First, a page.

I walked warily toward the front doors of our old church. It was the last day of May, and I was steaming up my sport coat as I took my wife’s hand and trudged forward. The parking lot was full, the lawn a week overdue for a trim. At the door, I leaned in to hug Keith, searching for words of condolence more poignant than I’m sorry. After a long decline, his father was now at rest.
It had been four years since my family last passed through these doors. We weren’t the first to leave, nor were we the last. Now, as we moved into the sunlit sanctuary for Mac’s memorial service, we saw smiles on familiar faces, and everywhere there were arms outstretched as the church was brought together again.
When I remember what we were, and ache over what we became, I see that it wasn’t the scandal that tore us apart, but its aftermath. Every church must contend with sin, yet we have the Spirit of the Lord, the love of Christ, and the wisdom of the Father to purify and unite us. And yet how easily we’re destroyed when the flesh rules over our hearts.
The first-century Corinthian church knew something about division. From the start of his letter, Paul addresses the quarrels that broke out among the congregation—disagreements over which teacher the members preferred. They set up little camps of Team Paul, Team Apollos, Team Cephas, even Team Christ. So Paul counseled them to “be made complete in the same mind and in the same judgment” (1 Corinthians 1:10). He wanted them to say and think like-mindedly, to preach Christ crucified and boast only in the Lord.
My local church had also ruptured from division. Our pastor was arrested, launching a slew of speculation. For a season, we were united, waiting on an outcome. But when the pastor resigned with many questions still unanswered, we found ourselves forming into little camps of our own. Certain opinions grew, as did countering opinions. The groups divided and multiplied exponentially.
When I remember what we were, and ache over what we became, I see that it wasn’t the scandal that tore us apart, but its aftermath.
And yet, with the revelation of the Lord, Paul set the standard for the look and shape of Christ’s body. Regardless of our circumstances, he tells us, the church maintains a certain identity. Within Paul’s opening lines to the Corinthians, he writes, “To the church of God which is at Corinth, to those who have been sanctified in Christ Jesus, saints by calling, with all who in every place call on the name of our Lord Jesus Christ, their Lord and ours: Grace to you and peace from God our Father and the Lord Jesus Christ” (1 Corinthians 1:2-3). This address introduces several principles that Paul develops throughout his letter.
First of all, as members of the church, we belong to God. Paul is strikingly clear that people are not worthy to be followed to a fault. It is right and good for us to seek godly counsel and form opinions, but these perspectives should never supersede our identity in Christ.
Paul also identifies the church as the sanctified in Christ. Throughout Scripture, God refers to the sanctified as a person or thing set apart for a holy purpose—like the seventh day in creation, His name, the priests and the firstborn of Israel, and Christ Himself. So what a holy calling it is, then, for us to be likewise identified. Surely our whole ambition should be bent toward pleasing God, not one another. And so we should live, enjoying the Lord’s favor, rather than currying favor with others.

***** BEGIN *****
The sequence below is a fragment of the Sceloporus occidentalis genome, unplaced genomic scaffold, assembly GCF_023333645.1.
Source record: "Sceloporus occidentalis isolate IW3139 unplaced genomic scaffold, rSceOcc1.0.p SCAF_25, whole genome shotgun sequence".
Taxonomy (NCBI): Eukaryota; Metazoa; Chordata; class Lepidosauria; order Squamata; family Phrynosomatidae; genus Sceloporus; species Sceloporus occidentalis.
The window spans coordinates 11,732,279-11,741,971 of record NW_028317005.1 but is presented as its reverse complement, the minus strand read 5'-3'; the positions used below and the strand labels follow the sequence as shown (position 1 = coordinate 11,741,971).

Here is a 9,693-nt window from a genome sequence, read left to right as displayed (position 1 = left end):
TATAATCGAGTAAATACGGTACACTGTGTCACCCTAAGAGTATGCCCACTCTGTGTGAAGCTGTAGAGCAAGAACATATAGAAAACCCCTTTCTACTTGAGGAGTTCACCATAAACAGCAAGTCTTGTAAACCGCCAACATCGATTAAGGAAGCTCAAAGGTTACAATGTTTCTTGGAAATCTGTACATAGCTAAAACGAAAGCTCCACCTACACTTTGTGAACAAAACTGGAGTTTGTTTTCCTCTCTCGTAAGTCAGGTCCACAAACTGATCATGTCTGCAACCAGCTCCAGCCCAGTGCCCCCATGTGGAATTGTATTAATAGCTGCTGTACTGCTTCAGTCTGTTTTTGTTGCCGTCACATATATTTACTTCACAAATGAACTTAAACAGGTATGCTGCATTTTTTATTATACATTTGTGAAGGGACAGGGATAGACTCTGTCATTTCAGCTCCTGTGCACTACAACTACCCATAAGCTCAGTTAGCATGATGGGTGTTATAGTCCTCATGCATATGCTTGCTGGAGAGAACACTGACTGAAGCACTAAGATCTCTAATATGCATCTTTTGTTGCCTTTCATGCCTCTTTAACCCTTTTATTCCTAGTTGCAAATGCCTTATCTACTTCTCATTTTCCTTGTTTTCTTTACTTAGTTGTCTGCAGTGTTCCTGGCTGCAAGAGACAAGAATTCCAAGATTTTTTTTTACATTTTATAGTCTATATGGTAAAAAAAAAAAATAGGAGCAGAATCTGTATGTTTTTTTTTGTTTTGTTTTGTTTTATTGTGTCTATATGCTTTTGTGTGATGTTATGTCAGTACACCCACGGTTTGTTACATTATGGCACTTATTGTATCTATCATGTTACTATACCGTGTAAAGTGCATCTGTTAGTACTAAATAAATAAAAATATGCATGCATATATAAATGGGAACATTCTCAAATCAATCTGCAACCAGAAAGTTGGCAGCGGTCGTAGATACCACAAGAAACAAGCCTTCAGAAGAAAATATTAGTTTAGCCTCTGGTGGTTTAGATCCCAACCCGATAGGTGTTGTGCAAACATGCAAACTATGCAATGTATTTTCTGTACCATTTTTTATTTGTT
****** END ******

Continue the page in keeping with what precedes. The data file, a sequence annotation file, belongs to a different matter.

Not that our struggles aren’t important, but in their midst, we ought to reflect back to something bigger than our broken factions.
Then Paul unites the localized church with the church around the world, reminding us that we are joined by all who call on the name of Jesus. This gives an incredibly large picture of God’s terrestrial family—and tends to render our particular controversies and grumblings as small and, at times, even silly. Not that our struggles aren’t important, but in their midst, we ought to reflect back to something bigger than our broken factions. Since God unifies us in His Son’s name on such a large scale, He’s certainly able to unify us on a far smaller one. And this should give us great hope, even as it sets our crooked noses straight.
So what does this recipe for identity, purity, and unity teach me about the troubles of my last church? Well, for one thing, it’s as hard to tame the waves of opinion as to contain the sea. I was an elected officer in that congregation, an insider who bent more ears toward my perspective than toward prayer or unity. The hard truth is that the look and shape of Christ’s body begins with me. I must be reticent about my calling, honored to be considered a saint, humbled that God has consecrated me, and eager to work for unity. My face, like everyone else’s, should have been set on the Son of Man. From there, we could have moved forward, patiently, with wisdom from God above.
My wife and I had our reasons for leaving, just as those who preceded our departure and those that followed us did. Mainly, we left for the spiritual health of our children, so that they could grow in their love for the church and not be soured by their experience. But how good it felt to be back in that sanctuary on the last day of May, drawn together from the four winds, to celebrate the life of our brother Mac. For the first time in many years, it felt again as if this little group was the church that from ages past belongs to God—sanctified and unified in Christ.
Illustration by Dan Page